Instruction Manual for the Moon II, ©2005, 2.75 x 3 x 2.5 inches.

Instruction Manual for the Moon II

Tuesday, April 29, 2008

Sources of Inspiration 3/5: Found Phrases

This is part of a series on my sources of inspirations. There is an index here. These posts are greatly expanded from my 8 minute talk for the Conceptually Bound show.

Sometimes the text taken from books and titles of articles will spark the idea for a book. I find it pays to keep a collection of these phrases, both as inspiration and possible book titles.

Comet Found, ©1987, 2-3/8 x 3-1/2 x 1-7/8 inches
The title, and the text inside this book came from an article in the science section of the San Jose Mercury News titled "Comet Found to Have Heart of Darkness." I envisioned space as a river of stars, flowing from the mouth of a fish, the source of all life.

Comet Found
This was a very early book. I lightly scratched the text in the border and stars on the formica pages.

Astronomers Say, © 1998, 7 x 4 x 1/2 inches (closed).
This book came from an article in the paper titled "Astronomers Say They Saw Space Mirage."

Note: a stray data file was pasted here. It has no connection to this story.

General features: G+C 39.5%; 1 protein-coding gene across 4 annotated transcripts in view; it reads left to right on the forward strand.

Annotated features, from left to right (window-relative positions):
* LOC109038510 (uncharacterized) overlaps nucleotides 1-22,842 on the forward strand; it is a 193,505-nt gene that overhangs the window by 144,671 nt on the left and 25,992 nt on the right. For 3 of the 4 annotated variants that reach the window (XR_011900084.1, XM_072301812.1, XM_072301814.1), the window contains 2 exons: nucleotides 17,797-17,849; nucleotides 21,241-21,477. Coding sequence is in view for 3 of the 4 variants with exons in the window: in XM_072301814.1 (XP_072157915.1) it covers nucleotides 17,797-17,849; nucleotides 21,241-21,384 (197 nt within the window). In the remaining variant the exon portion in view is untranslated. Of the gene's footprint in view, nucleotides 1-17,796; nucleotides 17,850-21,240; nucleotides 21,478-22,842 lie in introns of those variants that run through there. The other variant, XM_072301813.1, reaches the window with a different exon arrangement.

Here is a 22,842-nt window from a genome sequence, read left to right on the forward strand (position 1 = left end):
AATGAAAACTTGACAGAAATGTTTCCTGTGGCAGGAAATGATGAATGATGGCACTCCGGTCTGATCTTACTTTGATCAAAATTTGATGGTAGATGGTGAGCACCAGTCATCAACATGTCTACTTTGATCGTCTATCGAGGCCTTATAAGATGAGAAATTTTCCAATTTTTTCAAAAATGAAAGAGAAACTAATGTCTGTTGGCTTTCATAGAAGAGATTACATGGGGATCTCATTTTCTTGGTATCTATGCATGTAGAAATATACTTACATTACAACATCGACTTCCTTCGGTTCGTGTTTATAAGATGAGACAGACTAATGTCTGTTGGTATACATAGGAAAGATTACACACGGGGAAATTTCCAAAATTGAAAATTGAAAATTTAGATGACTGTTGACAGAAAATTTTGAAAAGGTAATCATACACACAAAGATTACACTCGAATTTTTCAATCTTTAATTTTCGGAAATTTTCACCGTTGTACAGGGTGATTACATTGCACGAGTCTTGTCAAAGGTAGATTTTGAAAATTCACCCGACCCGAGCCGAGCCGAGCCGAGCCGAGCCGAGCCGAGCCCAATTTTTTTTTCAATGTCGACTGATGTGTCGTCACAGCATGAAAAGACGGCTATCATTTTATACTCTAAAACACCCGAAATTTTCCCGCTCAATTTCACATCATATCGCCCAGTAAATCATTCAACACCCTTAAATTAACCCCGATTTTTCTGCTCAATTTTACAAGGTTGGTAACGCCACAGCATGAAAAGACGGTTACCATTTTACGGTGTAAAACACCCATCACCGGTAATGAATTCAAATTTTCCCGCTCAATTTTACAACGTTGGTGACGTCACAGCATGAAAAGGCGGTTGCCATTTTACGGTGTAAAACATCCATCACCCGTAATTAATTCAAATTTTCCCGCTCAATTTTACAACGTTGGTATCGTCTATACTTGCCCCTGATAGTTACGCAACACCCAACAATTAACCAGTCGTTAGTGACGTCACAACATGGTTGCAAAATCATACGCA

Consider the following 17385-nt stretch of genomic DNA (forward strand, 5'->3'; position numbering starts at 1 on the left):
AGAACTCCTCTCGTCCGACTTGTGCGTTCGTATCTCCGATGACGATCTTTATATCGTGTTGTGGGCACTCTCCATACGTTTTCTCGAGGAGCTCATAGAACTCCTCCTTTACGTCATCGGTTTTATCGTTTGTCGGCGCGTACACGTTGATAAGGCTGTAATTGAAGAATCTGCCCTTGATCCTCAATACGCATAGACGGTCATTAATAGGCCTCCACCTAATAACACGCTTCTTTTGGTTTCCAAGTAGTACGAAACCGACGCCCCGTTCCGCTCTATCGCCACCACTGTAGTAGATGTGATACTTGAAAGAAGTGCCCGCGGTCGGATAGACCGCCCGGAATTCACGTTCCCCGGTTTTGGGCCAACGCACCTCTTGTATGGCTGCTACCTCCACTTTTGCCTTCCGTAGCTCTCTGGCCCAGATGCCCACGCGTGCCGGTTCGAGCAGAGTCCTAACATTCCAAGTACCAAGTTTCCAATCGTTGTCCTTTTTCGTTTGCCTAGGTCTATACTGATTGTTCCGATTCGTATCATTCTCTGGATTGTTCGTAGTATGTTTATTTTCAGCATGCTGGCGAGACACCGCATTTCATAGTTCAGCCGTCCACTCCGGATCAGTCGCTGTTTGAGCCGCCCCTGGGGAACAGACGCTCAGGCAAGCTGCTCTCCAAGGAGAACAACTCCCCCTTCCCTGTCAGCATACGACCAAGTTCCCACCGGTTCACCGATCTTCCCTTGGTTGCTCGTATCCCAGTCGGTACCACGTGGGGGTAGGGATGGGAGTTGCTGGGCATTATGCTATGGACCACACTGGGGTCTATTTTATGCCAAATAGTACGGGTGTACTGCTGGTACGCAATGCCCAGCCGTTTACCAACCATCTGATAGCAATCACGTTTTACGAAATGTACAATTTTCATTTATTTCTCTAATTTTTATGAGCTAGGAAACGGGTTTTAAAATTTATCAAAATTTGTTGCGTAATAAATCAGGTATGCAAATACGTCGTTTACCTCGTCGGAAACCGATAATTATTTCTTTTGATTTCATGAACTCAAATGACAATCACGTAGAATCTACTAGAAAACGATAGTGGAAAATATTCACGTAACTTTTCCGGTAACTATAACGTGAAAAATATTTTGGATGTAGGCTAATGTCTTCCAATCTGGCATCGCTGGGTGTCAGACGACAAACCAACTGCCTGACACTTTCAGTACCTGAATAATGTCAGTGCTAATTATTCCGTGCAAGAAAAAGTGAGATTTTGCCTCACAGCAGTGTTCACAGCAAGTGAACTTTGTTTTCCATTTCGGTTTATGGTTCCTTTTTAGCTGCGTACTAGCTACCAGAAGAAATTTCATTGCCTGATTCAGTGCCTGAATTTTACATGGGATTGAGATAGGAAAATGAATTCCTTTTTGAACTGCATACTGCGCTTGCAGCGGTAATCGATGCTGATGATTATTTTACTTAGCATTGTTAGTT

Astronomers Say
I am fascinated by star charts. All the star names were made up by cutting up text from the article and putting words back together. The ones that sounded appropriate became the star names.

The Distance of the Moon, ©1990, 2 x 3-3/4 x 1-3/4 inches.
This book illustrates a story in my all-time favorite book, Cosmicomics by Italo Calvino.

The Distance of the Moon
I used phrases from the book on each pair of pages. This one says "She was the color of the moon." I have read this book 6 or 7 times. The imagery is very spacey, cosmic, and poetic.

My favorite unused quote is from Farok, a character in "Dune Messiah" by Frank Herbert. I'm hugely paraphrasing here: Farok sees the ocean for the first time. He says he went into that water one man, and emerged another one. Then he says "the universe is unfinished, you know." Somehow this quote has been in my head for years, but hasn't become part of anything.

Monday, April 28, 2008

Sources of Inspiration 2/5: Childhood Memories

This is part of a series on my sources of inspirations. There is an index here. These posts are greatly expanded from my 8 minute talk for the Conceptually Bound show.

zero to twelve, ©2007 4 x 2.5 x 3.5 inches (closed).